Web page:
23 May 2014
This episode was a collaboration between Destination NSW and Lyndey Milan’s ‘Taste of Australia’ showcasing Regional NSW.
Autumn is a glorious time in the World Heritage-listed Blue Mountains, with beautiful crisp mornings and evenings. The area is famed for Echo Point, overlooking the magnificent Three Sisters, but there is much more to see – especially for a foodie – making it well worth staying for a night or two, or more!
An apple a day
Logan Brae is an apple orchard in Blackheath that was planted in 1919. It’s the only remaining orchard in the Blue Mountains, supported by the young and passionate Sam Edwards. The orchard celebrates old apple varieties and traditional methods of working – the result is a sensational flavour. There’s something special about these ancient trees that have lined the valley’s edge for so long, producing fruit that represents what’s great about this region: quality fresh produce.
I used some of these apples to cook a classic pork and apples combo, making pulled pork sliders with apple slaw by the warming indoor fire at the historic Carrington Hotel in Katoomba, which was built in 1883.
Wagyu beef, foraged mushrooms and chocolates from the mountains
Deep in the Megalong Valley, Takao Suzuki – a Japanese native who came to Australia “because he wanted to be a cowboy” – raises and feeds Wagyu cattle using traditional Japanese methods. The combination of Takao’s Japanese heritage, passion, and knowledge, together with the Blue Mountains’ lush farmland, makes for a truly distinctive Wagyu product. I paired this melt-in-the-mouth, high-quality beef with some mushrooms I foraged for in Oberon.
Autumn is wild mushroom season and the forest is eerily quiet, but it’s an amazing location to forage for exotic Saffron Milk Caps (also known as Pine Mushrooms) and Slippery Jacks. FinSki’s blogger, Bella Hyde, was a wonderful foraging guide. In partnership with her best friend, Izabella, they draw on their Finnish and Polish heritages to create a wonderful blog filled with great recipes, food experiences, and foraging escapades, but like to keep their exact foraging location secret. Their advice? Walk slowly, but look quickly. If you see a little mound, push the needles away gently to find a mushroom – if not a pine cone! If you do find a mushroom, look nearby – it will have neighbours.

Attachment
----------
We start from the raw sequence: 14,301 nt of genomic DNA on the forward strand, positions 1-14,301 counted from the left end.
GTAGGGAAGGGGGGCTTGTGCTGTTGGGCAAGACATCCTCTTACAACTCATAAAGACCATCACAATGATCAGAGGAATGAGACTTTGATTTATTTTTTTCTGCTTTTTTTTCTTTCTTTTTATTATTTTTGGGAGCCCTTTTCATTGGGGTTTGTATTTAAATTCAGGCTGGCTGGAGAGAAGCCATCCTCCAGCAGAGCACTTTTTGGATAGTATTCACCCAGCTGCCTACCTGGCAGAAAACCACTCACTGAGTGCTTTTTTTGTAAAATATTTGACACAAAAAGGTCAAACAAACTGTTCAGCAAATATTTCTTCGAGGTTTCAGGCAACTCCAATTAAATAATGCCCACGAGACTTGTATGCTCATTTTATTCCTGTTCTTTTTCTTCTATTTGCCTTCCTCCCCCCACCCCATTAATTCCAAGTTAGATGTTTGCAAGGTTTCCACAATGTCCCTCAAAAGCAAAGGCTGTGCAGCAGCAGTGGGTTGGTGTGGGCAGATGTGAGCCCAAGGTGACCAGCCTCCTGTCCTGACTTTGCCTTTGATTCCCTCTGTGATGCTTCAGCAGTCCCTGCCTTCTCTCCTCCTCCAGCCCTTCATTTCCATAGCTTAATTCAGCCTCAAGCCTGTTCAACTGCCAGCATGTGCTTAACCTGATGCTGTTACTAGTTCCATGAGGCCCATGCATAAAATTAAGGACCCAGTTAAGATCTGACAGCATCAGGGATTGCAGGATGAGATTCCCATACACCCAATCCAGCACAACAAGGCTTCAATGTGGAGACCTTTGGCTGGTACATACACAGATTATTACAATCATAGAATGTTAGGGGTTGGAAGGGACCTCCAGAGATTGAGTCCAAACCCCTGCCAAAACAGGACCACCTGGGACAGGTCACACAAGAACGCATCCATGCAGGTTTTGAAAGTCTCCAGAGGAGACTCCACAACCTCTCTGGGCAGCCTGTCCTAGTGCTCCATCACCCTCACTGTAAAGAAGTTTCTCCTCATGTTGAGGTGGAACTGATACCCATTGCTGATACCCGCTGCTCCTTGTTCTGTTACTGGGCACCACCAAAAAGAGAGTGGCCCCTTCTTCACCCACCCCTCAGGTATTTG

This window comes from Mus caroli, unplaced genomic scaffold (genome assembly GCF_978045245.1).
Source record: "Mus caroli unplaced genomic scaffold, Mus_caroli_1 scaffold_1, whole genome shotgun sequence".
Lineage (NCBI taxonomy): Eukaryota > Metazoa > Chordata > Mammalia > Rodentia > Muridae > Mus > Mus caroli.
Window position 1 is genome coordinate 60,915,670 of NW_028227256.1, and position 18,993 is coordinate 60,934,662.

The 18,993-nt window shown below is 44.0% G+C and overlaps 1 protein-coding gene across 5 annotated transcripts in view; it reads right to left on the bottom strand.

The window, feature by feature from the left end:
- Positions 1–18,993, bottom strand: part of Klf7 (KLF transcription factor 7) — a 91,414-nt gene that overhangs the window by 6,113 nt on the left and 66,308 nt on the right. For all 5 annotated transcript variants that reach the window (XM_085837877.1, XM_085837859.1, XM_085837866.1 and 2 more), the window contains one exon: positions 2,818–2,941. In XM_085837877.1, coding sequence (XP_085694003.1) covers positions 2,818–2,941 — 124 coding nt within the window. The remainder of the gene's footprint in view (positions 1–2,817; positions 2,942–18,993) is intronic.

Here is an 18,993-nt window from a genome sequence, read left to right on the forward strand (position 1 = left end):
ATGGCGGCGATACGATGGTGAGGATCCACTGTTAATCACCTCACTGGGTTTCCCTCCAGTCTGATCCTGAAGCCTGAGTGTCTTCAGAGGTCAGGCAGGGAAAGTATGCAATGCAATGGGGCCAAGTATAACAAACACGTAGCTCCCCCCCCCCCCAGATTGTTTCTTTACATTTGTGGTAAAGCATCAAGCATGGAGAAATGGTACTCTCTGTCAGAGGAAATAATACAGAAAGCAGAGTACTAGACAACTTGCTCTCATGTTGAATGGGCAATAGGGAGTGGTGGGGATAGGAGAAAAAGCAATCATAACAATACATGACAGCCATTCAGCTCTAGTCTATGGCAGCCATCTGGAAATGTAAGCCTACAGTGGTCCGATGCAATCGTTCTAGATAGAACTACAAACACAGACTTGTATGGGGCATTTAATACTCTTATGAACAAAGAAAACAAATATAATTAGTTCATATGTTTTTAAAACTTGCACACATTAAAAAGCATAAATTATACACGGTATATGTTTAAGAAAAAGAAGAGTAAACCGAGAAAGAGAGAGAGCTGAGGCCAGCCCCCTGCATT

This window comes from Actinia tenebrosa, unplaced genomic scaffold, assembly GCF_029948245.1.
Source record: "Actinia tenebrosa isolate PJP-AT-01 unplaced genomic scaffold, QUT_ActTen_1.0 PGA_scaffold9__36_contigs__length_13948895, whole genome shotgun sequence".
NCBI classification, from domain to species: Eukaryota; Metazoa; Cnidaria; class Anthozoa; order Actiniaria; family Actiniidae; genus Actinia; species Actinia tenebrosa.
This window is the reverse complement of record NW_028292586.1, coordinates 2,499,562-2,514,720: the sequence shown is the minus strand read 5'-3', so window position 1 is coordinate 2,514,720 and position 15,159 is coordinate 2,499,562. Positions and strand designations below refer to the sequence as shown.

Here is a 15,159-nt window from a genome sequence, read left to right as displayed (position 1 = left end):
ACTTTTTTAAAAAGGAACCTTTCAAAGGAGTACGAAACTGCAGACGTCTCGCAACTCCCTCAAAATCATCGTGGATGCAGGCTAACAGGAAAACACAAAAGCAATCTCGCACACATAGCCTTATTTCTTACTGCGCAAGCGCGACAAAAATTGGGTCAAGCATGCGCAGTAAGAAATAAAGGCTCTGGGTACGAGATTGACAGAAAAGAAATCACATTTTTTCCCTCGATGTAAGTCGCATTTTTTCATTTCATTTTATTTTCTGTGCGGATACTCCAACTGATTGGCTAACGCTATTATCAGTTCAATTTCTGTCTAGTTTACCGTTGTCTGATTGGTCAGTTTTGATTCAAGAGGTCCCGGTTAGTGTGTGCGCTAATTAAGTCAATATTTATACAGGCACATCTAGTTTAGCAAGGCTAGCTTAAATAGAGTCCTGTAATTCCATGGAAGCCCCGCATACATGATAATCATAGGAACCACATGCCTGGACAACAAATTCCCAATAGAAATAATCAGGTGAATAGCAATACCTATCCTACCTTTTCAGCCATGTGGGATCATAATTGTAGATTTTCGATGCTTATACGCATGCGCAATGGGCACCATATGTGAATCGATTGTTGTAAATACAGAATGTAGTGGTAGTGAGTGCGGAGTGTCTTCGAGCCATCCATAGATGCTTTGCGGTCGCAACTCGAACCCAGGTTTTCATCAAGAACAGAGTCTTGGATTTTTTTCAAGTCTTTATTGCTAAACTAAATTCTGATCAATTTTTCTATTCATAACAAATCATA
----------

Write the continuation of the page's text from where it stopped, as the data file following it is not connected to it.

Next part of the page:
The picturesque village of Leura is the home of many beauties. Dating back to the 1930s, the historical Everglades House offers spectacular views over the Jamison Valley, and was a great venue to put the Waygu beef to good use with my foraged mushrooms. In Leura’s main street, Jodie Van Der Velden weaves her chocolate magic at Josophan’s Fine Chocolates. Using only fair trade chocolate, Josie produces delicate treats that are heavenly for any chocolate addict and very hard to resist!
The Magic Pudding!
The Blue Mountains is as famous for culture as it is for astonishing views. Utilising the former home and studio of Australian artist and writer Norman Lindsay (1869-1969), the Norman Lindsay Gallery & Museum in Faulconbridge showcases his etchings, drawings, paintings, books, and sculptures. In honour of his iconic children’s book, The Magic Pudding, I made my very own ‘magic pudding’: steamed banana and ginger pudding with ginger glaze and brûléed bananas. My little touch of magic was the addition of some good espresso coffee!
Every time I visit the region I am impressed not only by the food and culture of the Blue Mountains, but also the people; the area has an overwhelming sense of community which really binds this region together.